Each psychoactive substance makes certain changes in brain functioning, likewise, acts in different neuronal regions.
However, any addictive drug is characterized by modifying a series of brain mechanisms that are related to the reward system.
The addictive action of sugar, on the other hand, is slightly different. That is, it does not act directly on the brain, but rather it causes a series of changes in the organism that end up affecting psychological functioning.
In this sense, in order to properly understand how sugar can generate an addiction similar to that caused by other types of drugs, it is necessary to focus on two main aspects: the cerebral mechanisms of addiction and the cholinergic mechanisms of satiety.
Brain mechanisms of addiction
For a substance, whatever it may be, can cause addiction in a person, it is necessary that this makes a series of changes in brain functioning.
Specifically, the substance must act in the reward system of the brain. This system is mainly regulated by dopamine, being the mechanism that allows people to experience sensations of pleasure or gratification.
The reward system of the brain is not activated only with the consumption of substances. This mechanism is activated whenever the person receives some stimulus that gives him pleasure.
For example, when an individual performs his favorite activity, eats when he is very hungry, drinks when he is very thirsty or receives very good news, the reward system is activated, which allows the experimentation of sensations and emotions of pleasure.
When the reward system of the brain is activated, a greater release of the dopamine neurotransmitter occurs . The greater presence of this substance in said brain regions immediately produces gratifying sensations.
The drugs that cause addiction are characterized by producing a broad release of dopamine in the reward system of the brain. In this sense, when a drug that releases dopamine is consumed, pleasure is experienced and, therefore, desire to consume the substances and addiction.
So, in order for the sugar to cause addiction, it is necessary for it to act on the reward system of the brain and cause an increase in the release of dopamine.
Cholinergic mechanisms of satiety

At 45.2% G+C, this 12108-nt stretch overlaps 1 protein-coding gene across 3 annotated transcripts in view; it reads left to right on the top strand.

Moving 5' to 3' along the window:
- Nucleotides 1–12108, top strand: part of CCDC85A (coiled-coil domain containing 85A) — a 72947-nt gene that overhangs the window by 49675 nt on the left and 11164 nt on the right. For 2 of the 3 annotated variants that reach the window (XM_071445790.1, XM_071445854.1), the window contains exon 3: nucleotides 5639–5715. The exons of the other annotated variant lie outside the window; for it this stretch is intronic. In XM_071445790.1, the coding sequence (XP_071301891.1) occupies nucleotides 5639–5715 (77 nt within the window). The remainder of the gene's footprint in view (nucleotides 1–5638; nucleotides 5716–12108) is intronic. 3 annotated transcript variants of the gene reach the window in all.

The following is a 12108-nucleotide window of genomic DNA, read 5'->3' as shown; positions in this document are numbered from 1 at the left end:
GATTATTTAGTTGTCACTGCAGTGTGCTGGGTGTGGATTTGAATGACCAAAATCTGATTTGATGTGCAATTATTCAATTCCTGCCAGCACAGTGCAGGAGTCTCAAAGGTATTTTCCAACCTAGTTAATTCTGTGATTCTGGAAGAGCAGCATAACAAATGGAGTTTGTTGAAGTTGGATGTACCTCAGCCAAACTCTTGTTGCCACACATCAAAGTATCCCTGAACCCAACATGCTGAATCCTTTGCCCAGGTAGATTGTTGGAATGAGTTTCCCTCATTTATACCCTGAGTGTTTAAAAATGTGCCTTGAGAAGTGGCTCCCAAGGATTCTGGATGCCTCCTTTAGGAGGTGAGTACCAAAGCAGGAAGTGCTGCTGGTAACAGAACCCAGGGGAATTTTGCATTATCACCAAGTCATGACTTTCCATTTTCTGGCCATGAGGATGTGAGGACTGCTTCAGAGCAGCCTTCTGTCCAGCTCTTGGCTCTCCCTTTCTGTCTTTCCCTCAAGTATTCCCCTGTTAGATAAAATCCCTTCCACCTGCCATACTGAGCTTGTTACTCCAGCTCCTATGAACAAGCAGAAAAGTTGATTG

As mentioned, not only substances that act directly in the reward system can cause an increase in dopamine release.
In fact, there are many factors that can participate in the functioning of the reward system of the brain, among which are the processes related to intake and satiety.
In the first place, this fact is contextualized through the effects originated by the intake.
For example, when a person is hungry and eats, he experiences high feelings of gratification. However, if the same person ingests food when fully sated , he will rarely experience any pleasure with food.
Thus, it becomes clear that satiety has a remarkable ability to affect, in some way, the performance of reward of the brain.
Several investigations have shown that this process is carried out through cholinergic mechanisms. That is to say, dopamine is not carried out through a direct alteration, but through substances that antagonize the function of dopamine.
In other words, satiety modulates the activation of the reward system through an inverse process. When the satiety appears, it transmits a series of substances that inhibit the production of dopamine, however, when it is not present, these substances are not transmitted and the production of dopamine increases.
In this sense, other experiments have shown that the injection of peptides such as cholecystokinin induce satiety states in hungry rats and therefore a reduction in dopamine production and sensations of pleasure.
How does sugar produce addiction?